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Lil Pump fails spectacularly to make his commercial transition

ByJason Woods

Mar 14, 2019

There has been something notably unsettling about Lil Pump’s rise. Maybe it’s record label vultures watching with glee as seventeen-year-old Pump cuts into his Xanax birthday cake, his constant attempts to have sex with Miranda Cosgrove, and his eerily well-manufactured meme status culminating in teenage Garcia’s supposed Harvard commencement speech, which he alleges he dropped out of to “save the rap game.” Regardless, the Miami rapper’s larger- than-life personality aside, there was genuine potential to be gleaned from his debut mixtape.

Pump’s grimy production and lo-fi vocals were endearing in their shabbiness, a middle finger to conventional hip-hop that defined the exciting Florida rap scene he championed. Unfortunately, on Harverd Dropout (a deliberate misspelling to avoid legal action) the rapper’s personality seems exclusively confined to marketing.

What made Lil Pump’s meme originally funny was that the music he was producing was genuinely enjoyable. This follow-up renders Pump essentially a parody of himself; the class clown that’s trying too hard. These struggles of the transition from excellent debut mixtape to commercial debut are well- documented and it should be noted that Harverd Dropout is not quite as much of a flop as its contemporaries (see Lil Yachty’s or XXXtentacion’s debuts). What can be said about Pump’s transition, however, is that it smacked of inevitability. The endearing edginess of the self-titled mixtape could not possibly translate to a commercial setting, where each EDM-tinged beat sounds like an underpaid in-house producer made it on their coffee break.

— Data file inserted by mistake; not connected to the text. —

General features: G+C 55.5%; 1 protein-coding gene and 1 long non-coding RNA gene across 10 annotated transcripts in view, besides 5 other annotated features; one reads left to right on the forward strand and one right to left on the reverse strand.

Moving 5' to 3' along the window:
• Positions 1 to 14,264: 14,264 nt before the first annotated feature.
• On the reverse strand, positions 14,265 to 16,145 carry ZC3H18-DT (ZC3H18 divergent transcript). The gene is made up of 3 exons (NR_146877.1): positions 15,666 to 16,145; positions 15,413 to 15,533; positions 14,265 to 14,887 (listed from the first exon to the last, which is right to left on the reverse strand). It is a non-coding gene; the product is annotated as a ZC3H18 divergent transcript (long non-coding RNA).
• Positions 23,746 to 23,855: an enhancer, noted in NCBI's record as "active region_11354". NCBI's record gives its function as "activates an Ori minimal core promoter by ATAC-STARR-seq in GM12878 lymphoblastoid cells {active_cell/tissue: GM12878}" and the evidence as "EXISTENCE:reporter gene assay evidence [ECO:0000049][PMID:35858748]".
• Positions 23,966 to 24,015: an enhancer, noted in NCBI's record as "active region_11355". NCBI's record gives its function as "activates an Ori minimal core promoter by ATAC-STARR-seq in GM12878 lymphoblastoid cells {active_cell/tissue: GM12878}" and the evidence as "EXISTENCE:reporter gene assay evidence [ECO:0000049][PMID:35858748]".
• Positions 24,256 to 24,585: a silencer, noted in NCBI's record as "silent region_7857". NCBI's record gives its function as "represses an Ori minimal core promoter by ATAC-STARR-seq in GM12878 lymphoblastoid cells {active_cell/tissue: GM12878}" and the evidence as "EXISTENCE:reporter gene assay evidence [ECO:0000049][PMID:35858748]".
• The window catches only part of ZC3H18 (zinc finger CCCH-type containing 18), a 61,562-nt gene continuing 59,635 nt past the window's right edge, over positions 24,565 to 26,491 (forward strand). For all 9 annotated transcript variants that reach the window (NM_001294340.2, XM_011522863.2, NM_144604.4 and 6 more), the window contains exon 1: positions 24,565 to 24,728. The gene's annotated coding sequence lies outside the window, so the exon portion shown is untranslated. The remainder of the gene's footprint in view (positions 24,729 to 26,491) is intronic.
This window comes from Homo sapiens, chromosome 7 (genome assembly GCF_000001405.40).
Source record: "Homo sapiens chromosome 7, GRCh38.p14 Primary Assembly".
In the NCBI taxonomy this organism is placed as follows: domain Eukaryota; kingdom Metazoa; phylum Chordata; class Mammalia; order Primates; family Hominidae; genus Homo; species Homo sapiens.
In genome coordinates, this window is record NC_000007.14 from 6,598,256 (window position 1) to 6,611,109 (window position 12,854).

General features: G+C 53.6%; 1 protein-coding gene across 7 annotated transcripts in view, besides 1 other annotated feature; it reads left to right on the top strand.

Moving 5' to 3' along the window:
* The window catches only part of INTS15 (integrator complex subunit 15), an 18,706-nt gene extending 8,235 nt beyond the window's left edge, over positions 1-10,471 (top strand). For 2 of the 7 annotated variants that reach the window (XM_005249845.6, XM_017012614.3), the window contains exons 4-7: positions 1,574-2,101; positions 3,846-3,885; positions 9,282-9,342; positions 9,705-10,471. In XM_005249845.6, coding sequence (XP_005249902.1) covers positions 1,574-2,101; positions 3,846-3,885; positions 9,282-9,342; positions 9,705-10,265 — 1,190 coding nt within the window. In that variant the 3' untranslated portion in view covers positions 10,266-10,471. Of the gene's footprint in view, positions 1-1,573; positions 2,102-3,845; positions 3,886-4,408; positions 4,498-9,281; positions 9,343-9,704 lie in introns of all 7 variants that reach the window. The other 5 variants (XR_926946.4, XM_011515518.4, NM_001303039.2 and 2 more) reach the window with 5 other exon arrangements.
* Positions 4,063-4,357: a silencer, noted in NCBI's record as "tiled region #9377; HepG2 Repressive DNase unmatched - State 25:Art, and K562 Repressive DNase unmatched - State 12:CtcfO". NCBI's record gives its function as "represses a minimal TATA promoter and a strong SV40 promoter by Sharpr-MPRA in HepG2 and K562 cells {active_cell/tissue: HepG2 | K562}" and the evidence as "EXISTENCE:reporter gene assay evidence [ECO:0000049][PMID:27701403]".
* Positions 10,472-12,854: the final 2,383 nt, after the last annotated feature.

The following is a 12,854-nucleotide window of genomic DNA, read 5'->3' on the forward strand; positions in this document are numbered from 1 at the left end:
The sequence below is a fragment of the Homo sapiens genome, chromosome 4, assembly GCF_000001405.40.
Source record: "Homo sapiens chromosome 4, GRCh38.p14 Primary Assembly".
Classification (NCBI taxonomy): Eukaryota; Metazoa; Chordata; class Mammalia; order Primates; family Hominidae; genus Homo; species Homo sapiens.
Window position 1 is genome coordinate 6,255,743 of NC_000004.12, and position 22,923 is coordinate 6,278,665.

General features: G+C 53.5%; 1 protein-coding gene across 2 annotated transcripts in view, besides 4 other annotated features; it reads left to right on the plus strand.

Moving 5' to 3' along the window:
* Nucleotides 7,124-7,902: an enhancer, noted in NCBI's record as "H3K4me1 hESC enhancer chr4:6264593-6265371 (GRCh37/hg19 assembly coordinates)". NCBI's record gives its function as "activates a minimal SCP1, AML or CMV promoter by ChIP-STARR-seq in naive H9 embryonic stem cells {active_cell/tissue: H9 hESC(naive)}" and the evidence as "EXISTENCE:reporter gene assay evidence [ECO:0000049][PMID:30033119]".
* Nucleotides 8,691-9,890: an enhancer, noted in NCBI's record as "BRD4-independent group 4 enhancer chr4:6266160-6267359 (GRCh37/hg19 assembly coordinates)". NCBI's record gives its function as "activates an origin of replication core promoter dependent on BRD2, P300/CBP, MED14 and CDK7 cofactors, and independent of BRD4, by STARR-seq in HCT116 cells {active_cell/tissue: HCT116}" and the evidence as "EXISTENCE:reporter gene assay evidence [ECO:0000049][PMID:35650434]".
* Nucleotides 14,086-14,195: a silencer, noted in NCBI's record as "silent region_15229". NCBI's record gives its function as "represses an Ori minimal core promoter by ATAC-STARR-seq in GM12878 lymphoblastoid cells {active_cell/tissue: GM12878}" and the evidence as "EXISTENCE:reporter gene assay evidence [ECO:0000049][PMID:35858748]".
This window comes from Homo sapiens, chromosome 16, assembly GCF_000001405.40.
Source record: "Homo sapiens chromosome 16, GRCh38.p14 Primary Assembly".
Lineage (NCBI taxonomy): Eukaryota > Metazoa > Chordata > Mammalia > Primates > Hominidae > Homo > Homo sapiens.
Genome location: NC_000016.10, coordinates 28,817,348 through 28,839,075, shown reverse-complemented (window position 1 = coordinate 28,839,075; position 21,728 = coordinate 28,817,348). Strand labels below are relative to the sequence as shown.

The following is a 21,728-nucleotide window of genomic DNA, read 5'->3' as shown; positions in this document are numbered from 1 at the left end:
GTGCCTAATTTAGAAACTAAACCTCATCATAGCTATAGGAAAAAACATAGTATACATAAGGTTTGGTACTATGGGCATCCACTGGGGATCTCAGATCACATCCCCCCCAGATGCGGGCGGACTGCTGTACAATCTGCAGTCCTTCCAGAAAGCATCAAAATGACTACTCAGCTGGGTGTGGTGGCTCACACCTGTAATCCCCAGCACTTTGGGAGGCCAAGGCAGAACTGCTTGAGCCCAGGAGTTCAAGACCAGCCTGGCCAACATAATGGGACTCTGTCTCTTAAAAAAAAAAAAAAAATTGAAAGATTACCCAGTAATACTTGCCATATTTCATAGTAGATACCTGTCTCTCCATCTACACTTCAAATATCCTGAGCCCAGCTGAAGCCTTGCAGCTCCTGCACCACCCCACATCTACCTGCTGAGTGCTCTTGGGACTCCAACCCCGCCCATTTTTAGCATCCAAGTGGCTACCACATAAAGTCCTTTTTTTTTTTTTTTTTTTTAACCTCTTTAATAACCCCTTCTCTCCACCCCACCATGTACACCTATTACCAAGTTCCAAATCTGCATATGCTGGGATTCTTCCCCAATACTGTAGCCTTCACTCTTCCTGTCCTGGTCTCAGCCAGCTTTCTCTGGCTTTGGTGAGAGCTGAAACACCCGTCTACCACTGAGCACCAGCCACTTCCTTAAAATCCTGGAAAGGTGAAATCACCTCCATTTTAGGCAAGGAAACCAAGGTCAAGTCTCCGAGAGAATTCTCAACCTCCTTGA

That’s not to say the album isn’t without its highlights. Pump and significantly more talented cousin Smokepurpp make magic happen on ‘ION’, or an in-form Lil Wayne passing on the torch on pop-rap banger ‘Be Like Me’, with prior singles ‘Multi-Millionaire’ and ‘Eskeetit’ let the album end on a relative high.

The problem is too many songs on this sixteen-track gauntlet feel like an afterthought, where executives forced a xanned out teenager to slur ad-libs for two minutes. Harverd Dropout defines resting on your laurels.

It’s a shame to see Pump so quickly drop out of the scene he was integral in forming, but he’s probably too rich to care.

Image: Corey Motta via Unsplash

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